ER 2


Linking DEM with scale-up compartment models for granular processes

Linking DEM with scale-up compartment models for granular processes

The discrete element method (DEM) is used extensively for the simulation of wet granulation process. However, DEM is typically limited to modeling short time durations and cannot predict long time process properties (such as granule residence time and agglomerate final size). Moreover, the number of model particles in a DEM simulation cannot be chosen arbitrarily high due to limitations in computational power. To solve those issues, we first use a coarse grain approach that consists in selecting a region with a sufficiently large number of particles enough to extract macro properties. Then, based on these macroscopic properties, the wet granulation equipment is separated into compartments within which flow rates and properties are uniform and scaling up guidelines can be developed. Finally, using population balance modeling (PB), process properties are predicted for different materials and equipment geometries. In our study, we use the pan granulator as a case study. The objective and steps of this work are listed below:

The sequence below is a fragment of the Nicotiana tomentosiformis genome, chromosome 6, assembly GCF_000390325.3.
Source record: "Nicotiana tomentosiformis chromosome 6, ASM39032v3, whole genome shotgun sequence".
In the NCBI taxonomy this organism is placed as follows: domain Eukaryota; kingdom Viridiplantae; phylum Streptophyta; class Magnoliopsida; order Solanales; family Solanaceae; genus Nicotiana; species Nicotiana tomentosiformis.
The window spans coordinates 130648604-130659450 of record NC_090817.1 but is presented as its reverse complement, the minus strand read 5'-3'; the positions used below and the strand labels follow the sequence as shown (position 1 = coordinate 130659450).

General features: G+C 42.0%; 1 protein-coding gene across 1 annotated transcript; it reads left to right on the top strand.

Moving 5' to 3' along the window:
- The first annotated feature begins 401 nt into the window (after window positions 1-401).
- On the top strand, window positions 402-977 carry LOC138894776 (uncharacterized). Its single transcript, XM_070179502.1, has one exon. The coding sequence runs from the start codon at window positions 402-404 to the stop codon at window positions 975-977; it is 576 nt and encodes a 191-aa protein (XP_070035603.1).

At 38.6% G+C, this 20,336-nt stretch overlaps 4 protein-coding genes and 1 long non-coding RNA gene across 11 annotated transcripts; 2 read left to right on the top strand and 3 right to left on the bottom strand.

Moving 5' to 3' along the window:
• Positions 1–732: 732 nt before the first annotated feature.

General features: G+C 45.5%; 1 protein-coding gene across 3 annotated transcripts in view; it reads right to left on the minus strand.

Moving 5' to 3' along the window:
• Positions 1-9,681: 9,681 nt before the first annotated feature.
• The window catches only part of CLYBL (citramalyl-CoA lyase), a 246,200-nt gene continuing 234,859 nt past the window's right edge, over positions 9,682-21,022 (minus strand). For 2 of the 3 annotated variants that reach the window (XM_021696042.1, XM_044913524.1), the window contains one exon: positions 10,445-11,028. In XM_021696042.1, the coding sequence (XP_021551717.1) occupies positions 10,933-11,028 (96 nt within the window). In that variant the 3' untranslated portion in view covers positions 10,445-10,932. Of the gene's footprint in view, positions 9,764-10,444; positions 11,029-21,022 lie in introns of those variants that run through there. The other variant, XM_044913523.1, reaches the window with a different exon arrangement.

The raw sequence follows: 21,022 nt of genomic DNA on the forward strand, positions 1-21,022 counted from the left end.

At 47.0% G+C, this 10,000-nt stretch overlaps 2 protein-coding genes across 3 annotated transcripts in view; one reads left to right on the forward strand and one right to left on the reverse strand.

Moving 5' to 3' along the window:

1. DEM simulation:
    • Selection and implementation of a liquid transfer model that takes into consideration the particle size.
    • Comparison of different liquid transfer model on the agglomeration of particle.
    • Study the effect of pan parameter and liquid amount on the agglomeration.
    • Develop scaling up guidelines using DEM simulations
  2. Coarse-graining of the pan granulator
    • Identify temporal and spatial averaging scales that can be adopted in the pan granulator.
    • Extract macro quantities from information at the micro scale.
  3. Compartment modeling:
    • Separate the entire wet granulator equipment space into compartments within which flow rates and properties are uniform.
    • Track particle behavior and calculate process properties using population balance methods.
  4. Application to different materials and equipment and experimental validation of the model.

 


Ahmed Jarray

Biography

Ahmed Jarray has an Ing. in chemical and process engineering (2011, Gabes, Tunisia), MSc in chemical and process engineering (2012, Lyon, France) and a Ph.D. in chemical and process engineering (2015, Toulouse, France). His research work focuses on wet granulation processes and agglomeration mechanisms, with a strong interest in small scale modeling and computer aided simulation methods. His work also focuses on experimental characterization of agglomerates and binder-solid interactions.

Contact details

 

 

Ahmed Jarray